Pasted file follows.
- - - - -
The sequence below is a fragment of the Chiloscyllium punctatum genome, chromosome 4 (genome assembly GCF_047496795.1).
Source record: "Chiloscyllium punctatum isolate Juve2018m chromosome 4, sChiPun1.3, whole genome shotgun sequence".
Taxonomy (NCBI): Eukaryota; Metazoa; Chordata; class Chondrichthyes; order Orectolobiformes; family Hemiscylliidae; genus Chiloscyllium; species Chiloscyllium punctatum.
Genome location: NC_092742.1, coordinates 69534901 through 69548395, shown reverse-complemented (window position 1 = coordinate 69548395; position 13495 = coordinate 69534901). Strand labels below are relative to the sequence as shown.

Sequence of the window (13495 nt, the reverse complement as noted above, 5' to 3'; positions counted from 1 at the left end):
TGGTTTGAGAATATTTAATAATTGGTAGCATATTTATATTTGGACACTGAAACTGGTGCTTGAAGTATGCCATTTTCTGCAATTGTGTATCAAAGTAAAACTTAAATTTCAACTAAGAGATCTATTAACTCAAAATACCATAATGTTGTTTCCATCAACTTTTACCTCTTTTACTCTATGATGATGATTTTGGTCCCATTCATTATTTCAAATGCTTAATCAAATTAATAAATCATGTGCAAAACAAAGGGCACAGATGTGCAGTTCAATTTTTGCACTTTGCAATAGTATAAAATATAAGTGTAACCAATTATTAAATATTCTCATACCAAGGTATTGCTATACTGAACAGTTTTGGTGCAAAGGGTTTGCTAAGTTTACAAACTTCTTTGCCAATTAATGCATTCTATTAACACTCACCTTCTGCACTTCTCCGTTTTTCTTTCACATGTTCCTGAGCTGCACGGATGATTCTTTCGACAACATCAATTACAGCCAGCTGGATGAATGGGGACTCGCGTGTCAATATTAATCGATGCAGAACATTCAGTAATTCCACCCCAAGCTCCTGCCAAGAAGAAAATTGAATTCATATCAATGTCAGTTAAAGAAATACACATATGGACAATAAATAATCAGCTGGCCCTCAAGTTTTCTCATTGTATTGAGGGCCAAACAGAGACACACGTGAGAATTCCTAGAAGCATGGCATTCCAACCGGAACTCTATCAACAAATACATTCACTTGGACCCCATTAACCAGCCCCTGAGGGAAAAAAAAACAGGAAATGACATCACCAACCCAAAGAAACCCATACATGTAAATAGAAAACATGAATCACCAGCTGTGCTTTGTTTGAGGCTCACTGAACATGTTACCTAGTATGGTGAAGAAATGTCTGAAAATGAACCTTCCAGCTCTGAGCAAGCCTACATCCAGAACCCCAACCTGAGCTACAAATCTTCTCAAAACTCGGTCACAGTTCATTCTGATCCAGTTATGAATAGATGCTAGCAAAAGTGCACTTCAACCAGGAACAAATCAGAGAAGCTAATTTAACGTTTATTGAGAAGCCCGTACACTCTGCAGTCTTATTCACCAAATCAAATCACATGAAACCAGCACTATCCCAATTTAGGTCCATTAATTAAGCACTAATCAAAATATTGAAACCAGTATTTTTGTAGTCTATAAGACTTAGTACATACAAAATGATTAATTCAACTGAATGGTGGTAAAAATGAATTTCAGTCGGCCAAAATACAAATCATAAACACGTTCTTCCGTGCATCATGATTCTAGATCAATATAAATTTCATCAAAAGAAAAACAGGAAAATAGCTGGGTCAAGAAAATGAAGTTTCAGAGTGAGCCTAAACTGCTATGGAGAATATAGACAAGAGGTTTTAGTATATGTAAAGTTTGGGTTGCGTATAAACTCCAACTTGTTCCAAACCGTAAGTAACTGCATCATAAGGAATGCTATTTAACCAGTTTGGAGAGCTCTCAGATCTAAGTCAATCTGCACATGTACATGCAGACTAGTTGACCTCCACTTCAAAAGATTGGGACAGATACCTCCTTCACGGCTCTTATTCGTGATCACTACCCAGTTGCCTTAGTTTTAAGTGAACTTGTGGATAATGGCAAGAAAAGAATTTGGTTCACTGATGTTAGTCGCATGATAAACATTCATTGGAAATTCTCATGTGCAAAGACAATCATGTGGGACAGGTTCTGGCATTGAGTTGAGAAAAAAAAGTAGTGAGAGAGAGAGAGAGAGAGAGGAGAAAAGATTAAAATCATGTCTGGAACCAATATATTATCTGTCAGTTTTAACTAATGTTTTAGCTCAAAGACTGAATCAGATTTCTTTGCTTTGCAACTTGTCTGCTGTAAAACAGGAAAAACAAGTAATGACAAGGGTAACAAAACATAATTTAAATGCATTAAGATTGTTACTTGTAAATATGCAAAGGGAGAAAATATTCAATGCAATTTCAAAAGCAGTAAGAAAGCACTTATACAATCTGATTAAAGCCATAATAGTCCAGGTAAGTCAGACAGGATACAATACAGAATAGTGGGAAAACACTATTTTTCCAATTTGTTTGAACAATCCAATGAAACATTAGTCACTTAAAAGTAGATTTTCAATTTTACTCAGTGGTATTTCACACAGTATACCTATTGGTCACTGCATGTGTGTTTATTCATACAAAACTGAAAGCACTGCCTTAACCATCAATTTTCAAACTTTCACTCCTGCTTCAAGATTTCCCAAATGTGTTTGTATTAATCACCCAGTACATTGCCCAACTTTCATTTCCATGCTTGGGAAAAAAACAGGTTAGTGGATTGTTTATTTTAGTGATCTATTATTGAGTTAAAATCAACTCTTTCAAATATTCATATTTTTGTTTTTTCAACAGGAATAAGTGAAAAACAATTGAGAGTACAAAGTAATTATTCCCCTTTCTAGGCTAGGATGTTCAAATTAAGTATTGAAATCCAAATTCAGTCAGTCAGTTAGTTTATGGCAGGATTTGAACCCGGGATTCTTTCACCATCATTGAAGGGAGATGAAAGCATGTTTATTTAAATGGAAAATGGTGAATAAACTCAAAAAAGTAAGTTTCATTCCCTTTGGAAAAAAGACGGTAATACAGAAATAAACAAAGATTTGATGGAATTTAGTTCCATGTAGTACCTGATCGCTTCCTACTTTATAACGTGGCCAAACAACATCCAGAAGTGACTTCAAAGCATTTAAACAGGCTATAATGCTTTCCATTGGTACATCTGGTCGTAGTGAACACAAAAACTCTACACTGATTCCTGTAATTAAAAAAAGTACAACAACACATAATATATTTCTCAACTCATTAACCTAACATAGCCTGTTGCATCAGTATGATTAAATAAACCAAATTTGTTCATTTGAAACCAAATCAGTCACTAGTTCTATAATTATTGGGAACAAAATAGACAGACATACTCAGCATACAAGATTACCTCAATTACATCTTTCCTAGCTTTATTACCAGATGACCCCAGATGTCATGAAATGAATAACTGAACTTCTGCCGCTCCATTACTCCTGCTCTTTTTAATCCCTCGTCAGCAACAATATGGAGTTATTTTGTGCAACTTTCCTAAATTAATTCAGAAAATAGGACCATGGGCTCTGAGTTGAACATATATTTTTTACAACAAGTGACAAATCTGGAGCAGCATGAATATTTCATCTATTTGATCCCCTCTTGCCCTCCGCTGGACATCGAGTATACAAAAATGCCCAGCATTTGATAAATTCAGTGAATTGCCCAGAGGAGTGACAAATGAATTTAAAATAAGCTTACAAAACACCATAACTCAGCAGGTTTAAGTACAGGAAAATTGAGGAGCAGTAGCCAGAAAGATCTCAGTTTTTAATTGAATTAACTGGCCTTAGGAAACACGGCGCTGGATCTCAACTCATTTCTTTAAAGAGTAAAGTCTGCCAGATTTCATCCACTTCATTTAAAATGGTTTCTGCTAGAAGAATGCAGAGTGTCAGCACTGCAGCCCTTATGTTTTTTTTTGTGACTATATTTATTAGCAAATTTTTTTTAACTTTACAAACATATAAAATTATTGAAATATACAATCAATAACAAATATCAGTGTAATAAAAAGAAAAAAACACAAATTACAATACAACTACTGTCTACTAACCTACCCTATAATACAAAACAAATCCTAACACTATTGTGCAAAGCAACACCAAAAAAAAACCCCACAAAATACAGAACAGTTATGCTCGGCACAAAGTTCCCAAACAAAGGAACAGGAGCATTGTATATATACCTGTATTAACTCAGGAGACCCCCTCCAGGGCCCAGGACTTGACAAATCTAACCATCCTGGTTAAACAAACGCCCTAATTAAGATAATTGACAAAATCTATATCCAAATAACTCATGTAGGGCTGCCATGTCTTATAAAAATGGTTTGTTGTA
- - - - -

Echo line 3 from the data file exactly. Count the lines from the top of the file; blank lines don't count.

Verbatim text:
Taxonomy (NCBI): Eukaryota; Metazoa; Chordata; class Chondrichthyes; order Orectolobiformes; family Hemiscylliidae; genus Chiloscyllium; species Chiloscyllium punctatum.